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"Chinese Religion in Its Historical Development"

p. 18 inhuman forms of deities, in the "Warring States" era

p. deity form chariot
7 Kun-kun red-haired horned human-headed serpent
his son Kou-lun = T>u-po ('Count of the Earth') horned 3-eyed tiger-headed 9-coiled [serpent]
the Sun [an infant] p. 9 -- bathed each morning by his charioteeress-mother +Hsi-ho
18 "Lord on High" enormous giant
Ho-po ("Count of the River") "great fish" p. 8 -- "in his chariot drawn by" turtles
"Count of the Wind" "bird with a deer's head"
"Master of Thunder" "dragon with a man's head"
"Master of Rain" "perhaps a toad"

funeral services

p. time event {comparative}
11 moment of death a carrier of the caerimonial "vestment of the deceased climbed upon a roof and turning to the north, the region of the dead, called the soul by its infant name, crying" out thrice. {is the soul of the dead become thought of as having hidden amongst souls awaiting re-birth as new babies?}
immediately afterwards "The eyes were closed,
the jaws separated as as to keep the mouth open, and {cf. Kemetian caerimony "opening of the mouth" for the mummy}
the feet tied to a stool".
during the following 2 days "Nineteen complete costumes were hung up first for the Small Exhibition, with {cf. 19^2 days in Chinese Jupiter-year = 1/12th Jupiter-cycle}
still more for the Grand Exhibition on the following day. ...
On the last evening, the body was put into the coffin which was closed up ... and set in a pit at the foot of the earthen terrace in the principal room of the house". {cf. holes in the ground, communicating with the netherworld of the deities: Hopi sipapu; Roman mundus}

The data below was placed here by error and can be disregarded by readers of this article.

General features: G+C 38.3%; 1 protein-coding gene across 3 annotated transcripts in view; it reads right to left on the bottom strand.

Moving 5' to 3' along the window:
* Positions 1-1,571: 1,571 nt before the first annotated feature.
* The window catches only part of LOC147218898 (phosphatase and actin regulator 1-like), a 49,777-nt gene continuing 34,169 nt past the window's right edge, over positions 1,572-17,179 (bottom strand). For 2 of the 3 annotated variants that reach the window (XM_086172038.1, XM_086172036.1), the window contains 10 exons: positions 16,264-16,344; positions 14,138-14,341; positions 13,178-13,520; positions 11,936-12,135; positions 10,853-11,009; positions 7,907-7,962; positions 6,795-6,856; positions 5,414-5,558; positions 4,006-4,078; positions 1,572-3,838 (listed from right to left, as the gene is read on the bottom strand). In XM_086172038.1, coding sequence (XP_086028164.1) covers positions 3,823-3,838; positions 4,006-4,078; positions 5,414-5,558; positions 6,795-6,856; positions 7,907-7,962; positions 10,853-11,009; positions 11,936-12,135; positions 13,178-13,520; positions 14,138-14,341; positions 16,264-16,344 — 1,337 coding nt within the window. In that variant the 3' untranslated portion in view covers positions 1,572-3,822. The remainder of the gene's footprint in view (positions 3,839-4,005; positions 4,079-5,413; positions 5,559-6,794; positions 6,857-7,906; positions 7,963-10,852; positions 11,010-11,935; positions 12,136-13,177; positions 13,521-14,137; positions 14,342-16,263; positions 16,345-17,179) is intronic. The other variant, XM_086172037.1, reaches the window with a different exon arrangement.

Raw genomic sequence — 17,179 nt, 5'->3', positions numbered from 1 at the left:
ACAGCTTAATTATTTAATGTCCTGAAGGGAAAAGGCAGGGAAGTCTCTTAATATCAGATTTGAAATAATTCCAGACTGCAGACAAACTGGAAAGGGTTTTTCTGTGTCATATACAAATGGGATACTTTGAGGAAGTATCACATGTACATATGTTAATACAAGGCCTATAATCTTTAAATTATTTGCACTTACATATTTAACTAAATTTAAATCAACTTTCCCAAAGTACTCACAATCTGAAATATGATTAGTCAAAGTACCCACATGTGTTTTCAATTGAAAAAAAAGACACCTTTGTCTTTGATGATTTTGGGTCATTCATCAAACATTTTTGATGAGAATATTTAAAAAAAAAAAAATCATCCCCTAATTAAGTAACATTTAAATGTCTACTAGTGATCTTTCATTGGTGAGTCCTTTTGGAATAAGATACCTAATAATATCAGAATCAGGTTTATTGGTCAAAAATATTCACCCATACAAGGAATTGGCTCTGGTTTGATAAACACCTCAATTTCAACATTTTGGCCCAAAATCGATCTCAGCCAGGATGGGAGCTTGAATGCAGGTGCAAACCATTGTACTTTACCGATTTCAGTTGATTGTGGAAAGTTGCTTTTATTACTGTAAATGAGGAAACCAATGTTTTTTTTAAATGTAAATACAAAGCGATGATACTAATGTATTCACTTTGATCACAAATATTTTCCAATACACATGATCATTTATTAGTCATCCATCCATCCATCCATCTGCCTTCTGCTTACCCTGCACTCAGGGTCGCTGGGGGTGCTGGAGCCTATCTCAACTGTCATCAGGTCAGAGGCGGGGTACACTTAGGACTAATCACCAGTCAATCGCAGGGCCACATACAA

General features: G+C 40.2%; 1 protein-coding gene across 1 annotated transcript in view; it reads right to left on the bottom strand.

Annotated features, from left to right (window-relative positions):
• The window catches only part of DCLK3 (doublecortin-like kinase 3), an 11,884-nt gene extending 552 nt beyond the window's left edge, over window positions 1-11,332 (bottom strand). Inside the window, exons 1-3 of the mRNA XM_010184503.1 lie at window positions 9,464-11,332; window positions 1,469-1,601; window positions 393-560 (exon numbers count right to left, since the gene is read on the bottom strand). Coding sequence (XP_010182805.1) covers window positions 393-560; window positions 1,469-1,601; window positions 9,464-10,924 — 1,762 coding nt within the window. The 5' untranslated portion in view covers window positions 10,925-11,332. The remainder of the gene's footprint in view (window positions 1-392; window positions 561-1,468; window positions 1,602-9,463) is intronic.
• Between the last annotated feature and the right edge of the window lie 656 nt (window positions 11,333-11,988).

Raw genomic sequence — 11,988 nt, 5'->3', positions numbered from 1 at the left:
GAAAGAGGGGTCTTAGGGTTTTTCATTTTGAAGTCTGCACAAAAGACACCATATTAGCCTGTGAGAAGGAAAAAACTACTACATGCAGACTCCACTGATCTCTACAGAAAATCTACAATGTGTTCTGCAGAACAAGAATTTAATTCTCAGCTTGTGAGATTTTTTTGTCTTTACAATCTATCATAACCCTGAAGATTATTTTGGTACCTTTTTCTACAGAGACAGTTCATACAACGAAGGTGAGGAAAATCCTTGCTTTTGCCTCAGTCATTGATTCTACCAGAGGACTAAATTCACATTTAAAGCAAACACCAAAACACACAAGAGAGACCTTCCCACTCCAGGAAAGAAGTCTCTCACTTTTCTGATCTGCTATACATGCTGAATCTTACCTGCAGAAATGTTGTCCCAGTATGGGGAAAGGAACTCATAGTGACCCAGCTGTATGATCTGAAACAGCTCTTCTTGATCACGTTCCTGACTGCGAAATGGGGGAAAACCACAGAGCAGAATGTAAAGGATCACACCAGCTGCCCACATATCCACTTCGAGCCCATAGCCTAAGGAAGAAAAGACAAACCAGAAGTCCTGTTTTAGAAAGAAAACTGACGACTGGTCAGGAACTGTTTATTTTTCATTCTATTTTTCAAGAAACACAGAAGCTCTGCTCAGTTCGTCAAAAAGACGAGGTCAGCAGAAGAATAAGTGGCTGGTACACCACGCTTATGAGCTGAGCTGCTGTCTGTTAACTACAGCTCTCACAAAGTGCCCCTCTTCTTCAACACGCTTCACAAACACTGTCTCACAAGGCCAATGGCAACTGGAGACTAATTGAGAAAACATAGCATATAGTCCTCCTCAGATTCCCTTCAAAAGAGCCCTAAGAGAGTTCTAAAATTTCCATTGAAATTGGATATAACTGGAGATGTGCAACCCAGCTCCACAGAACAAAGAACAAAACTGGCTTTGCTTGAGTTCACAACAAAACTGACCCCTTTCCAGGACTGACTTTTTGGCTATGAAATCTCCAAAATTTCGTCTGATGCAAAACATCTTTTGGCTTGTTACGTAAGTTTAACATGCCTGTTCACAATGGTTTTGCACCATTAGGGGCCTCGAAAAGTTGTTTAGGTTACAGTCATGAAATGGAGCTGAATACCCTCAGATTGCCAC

from the following day onward the deceased's offspring "used the staff of mourning to support themselves while walking." {cf. Kemetian gods leaning on staves}
much later: procession to burial-site "brandishing his halberd ...," a fan-hsian, "a sorcerer who could discern evil influences and drive them away. {with halberd, later held by Daoist idols, cf. Teutonic battle-axe}
Then came a four-wheeled cart bearing the casket wrapped in white linen and
followed by a banner inscribed with the dead man's name, ... {cf. Exodos-procession with banners inscribed with tribes' names}
and by a chariot loaded with victims."
11-12 upon arrival at the burial site: entities taken down into the burial vault p. 11 "There the coffin was taken down into the tomb ...
p. 12 "victims were brought, men and women first, or their substitutes, and then
animal sacrifices".
12 upon return of the mourners "the deceased become ancestor. ... The tablet bearing his name took its appointed place beside his grandfather's and opposite his father's." {cf. giving same names to alternate generations}

p. 26 after-death abode of soul, by social status

status abode
commonalty "the Yellow Springs with the Nine Darknesses", as "prisoners in the Count of Earth's dark jails"
royalty "with the Lord on High"
non-royal nobility "in their funerary temple, near the tomb."

p. 27 dangers to the soul of the dead, in its travelling the world-directions -- according to the C^ao-hun ("Summons to the Soul") poe:m in the C^>u Tz>u ("Songs of the South")

p. direction peril
27 east Giant 1000 cubits tall [cf. 100-feet-tall Lun-po giants -- p. 228]
south Tattoed Brows & Blackened Teeth; vipers & pythons 100 leagues long; the 9-headed hydra
west Moving Sands 1000 leagues wide; whirling about into the Thunder-chasm; red emmets big as elephants, & black wasps as big as gourds
north ice-mountains, flying snow for 1000 leagues
zenith tigers & panthers guard the 9 Gates into heaven; a 9-headed man choppeth the 9000-branch tree;
28 [zenith] "Wolves ... toss men into the air ..., then cast them into the abyss, Obeying the orders of the Lord on High; and then they sleep." [Caelestial Wolf is star Sirius -- p. 227]
nadir "the Count of the Earth, nine-coiled [cf. P>an-ku "Coiled Antiquity"], sharp are his horns ... and bloody his claws; ... Three eyes he has {cf. [Vaidik] Tri-ambaka} and a tiger's head, a body like a bull's."

Henry Maspero (translated from the French by Frank A. Kierman, Jr.): Taoism and Chinese Religion. U. of MA Pr, Amherst, 1981. pp. 1-74.